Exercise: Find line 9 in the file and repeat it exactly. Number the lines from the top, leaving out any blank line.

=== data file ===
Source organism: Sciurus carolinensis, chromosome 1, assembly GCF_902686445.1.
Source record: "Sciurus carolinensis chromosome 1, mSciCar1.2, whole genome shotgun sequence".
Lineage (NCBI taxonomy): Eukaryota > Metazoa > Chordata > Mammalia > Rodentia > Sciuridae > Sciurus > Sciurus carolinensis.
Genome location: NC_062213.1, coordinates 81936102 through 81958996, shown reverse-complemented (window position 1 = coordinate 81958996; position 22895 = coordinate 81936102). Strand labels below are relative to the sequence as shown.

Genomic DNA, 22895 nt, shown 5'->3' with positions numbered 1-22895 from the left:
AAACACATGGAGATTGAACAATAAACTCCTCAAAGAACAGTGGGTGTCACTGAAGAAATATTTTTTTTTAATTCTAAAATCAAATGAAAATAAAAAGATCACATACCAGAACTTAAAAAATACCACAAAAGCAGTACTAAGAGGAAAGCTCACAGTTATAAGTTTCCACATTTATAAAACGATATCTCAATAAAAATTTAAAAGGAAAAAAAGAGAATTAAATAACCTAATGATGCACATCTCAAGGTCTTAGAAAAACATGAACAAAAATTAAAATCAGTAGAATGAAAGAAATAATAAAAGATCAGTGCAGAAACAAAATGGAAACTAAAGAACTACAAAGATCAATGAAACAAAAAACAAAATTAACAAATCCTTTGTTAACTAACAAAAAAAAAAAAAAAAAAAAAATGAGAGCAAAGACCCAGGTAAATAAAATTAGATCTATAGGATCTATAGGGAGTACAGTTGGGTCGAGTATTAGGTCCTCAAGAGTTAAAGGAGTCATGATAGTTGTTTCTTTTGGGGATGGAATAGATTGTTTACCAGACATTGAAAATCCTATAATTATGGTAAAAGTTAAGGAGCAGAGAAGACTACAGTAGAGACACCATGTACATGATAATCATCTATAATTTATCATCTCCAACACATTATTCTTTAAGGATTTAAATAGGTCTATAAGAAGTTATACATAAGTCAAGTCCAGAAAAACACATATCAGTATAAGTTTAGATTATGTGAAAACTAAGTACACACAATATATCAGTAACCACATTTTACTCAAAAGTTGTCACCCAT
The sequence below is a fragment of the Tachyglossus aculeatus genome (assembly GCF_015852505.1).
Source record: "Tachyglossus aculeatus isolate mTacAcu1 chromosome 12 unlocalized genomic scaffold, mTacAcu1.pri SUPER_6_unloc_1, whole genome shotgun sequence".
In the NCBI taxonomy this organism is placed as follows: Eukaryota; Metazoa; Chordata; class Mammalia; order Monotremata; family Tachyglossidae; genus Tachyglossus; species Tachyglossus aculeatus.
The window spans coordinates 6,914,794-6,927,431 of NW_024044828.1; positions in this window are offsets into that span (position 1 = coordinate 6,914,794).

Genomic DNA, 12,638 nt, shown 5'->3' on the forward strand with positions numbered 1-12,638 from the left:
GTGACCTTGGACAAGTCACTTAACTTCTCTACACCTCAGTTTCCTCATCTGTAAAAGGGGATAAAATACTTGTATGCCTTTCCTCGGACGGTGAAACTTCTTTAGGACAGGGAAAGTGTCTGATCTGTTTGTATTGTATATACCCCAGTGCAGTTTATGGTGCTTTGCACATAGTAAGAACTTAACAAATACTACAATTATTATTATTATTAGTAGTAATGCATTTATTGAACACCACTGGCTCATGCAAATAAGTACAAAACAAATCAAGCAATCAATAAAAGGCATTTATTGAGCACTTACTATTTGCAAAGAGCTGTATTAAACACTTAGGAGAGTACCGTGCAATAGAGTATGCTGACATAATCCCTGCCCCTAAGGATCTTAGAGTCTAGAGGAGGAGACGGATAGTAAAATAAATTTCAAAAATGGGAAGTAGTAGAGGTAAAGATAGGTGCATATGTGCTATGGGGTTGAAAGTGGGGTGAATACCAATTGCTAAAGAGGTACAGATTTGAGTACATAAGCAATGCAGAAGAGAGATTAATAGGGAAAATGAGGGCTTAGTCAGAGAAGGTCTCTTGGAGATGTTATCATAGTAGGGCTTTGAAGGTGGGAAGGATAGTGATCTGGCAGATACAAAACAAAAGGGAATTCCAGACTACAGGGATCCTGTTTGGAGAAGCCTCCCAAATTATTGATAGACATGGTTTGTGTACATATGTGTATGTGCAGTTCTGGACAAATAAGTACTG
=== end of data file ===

In the NCBI taxonomy this organism is placed as follows: Eukaryota; Metazoa; Chordata; class Mammalia; order Monotremata; family Tachyglossidae; genus Tachyglossus; species Tachyglossus aculeatus.